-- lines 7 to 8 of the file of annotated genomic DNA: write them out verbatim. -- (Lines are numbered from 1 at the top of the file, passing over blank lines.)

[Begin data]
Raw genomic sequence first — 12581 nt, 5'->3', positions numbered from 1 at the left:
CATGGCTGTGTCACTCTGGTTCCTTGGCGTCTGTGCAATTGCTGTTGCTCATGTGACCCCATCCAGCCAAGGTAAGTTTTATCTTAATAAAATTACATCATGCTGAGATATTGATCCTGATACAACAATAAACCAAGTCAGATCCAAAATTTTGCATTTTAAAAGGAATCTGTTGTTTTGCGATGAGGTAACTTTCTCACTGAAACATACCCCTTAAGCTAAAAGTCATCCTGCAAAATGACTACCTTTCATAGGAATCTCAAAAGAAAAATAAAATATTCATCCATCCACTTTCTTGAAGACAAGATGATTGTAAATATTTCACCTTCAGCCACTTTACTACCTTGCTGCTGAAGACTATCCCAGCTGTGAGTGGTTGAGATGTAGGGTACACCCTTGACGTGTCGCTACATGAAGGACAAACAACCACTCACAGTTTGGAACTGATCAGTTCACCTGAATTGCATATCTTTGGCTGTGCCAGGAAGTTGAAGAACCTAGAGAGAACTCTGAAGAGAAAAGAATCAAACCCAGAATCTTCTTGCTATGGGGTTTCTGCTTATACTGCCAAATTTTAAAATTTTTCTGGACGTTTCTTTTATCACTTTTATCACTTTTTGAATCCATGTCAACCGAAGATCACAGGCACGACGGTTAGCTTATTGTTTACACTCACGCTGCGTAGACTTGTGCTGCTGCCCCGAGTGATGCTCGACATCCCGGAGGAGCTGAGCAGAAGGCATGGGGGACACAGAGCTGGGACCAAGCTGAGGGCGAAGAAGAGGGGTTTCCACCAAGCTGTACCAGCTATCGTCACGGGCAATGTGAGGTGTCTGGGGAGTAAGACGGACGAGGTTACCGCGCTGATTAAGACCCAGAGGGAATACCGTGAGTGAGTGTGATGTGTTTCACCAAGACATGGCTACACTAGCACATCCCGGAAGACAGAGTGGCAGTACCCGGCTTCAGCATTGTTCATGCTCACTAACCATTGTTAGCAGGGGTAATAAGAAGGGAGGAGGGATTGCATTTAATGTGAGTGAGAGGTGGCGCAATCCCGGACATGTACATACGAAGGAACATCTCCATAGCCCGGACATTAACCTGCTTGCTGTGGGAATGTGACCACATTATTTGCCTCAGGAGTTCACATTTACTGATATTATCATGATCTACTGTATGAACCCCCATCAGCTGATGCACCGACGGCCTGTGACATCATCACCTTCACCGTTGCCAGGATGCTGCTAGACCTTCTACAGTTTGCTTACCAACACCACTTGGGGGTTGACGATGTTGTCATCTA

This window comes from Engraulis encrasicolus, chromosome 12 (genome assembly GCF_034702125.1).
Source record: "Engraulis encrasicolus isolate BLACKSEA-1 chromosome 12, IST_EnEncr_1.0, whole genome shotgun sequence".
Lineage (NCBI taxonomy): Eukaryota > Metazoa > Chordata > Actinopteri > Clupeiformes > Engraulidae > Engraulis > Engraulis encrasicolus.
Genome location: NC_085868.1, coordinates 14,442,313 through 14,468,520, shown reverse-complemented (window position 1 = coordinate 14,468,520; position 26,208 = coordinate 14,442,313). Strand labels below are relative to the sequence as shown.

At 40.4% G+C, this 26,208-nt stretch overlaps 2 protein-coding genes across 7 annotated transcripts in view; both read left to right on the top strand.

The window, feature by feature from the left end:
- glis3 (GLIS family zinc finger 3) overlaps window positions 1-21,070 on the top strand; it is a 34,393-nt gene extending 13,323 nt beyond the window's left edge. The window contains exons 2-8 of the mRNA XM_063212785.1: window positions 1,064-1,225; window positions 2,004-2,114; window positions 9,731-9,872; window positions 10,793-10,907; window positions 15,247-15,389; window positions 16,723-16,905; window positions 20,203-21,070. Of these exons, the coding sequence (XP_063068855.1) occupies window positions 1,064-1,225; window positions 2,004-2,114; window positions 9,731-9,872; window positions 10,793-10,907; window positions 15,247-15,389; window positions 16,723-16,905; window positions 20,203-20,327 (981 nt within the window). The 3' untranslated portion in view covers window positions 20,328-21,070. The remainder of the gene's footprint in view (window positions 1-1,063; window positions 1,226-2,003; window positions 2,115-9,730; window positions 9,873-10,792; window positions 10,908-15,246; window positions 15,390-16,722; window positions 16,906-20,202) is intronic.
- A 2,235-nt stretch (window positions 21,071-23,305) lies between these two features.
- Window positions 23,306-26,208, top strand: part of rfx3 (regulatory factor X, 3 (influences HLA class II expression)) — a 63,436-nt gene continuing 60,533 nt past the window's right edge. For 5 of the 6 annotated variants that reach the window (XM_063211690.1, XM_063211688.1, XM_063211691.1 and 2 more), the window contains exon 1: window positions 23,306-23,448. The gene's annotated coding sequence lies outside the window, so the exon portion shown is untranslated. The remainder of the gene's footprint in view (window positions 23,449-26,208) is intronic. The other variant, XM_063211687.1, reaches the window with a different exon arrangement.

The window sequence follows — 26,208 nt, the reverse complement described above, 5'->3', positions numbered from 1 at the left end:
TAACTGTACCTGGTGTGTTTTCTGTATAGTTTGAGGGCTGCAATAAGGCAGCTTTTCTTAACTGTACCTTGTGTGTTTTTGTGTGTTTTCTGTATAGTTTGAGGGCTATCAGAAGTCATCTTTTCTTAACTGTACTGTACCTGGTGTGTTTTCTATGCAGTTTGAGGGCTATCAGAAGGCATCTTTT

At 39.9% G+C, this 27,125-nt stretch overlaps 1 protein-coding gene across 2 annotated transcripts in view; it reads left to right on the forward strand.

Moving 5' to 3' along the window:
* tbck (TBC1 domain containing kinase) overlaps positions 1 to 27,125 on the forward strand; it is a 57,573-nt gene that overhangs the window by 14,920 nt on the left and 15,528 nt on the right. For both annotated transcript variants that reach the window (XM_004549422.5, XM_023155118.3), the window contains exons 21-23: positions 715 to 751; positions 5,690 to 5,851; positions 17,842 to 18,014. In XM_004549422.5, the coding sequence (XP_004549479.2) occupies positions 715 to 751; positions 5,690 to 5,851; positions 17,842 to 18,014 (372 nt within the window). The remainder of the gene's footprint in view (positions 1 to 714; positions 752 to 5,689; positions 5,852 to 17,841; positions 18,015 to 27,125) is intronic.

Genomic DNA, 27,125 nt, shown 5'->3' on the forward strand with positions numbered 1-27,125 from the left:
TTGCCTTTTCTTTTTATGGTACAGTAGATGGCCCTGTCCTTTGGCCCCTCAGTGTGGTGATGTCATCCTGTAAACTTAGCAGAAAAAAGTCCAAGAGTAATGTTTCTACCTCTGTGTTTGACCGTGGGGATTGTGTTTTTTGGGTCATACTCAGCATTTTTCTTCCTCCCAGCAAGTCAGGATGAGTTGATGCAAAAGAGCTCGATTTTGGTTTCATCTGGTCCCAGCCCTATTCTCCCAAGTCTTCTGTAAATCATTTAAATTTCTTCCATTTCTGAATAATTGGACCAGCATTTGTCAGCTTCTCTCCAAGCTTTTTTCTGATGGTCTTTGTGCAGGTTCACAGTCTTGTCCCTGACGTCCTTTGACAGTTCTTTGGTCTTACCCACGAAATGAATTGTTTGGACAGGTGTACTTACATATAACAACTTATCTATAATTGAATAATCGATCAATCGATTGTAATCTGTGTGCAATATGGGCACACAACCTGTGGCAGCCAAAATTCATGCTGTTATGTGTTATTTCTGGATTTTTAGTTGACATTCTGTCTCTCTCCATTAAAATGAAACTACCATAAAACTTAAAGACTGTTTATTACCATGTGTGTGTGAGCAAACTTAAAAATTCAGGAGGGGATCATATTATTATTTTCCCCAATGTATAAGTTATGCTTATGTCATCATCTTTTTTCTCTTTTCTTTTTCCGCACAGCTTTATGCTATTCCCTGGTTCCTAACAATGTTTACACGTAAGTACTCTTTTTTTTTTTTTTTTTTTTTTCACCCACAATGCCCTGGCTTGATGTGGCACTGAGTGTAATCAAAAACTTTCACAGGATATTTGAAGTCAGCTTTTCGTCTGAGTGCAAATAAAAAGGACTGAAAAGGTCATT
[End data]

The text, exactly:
At 40.4% G+C, this 26,208-nt stretch overlaps 2 protein-coding genes across 7 annotated transcripts in view; both read left to right on the top strand.

The window, feature by feature from the left end: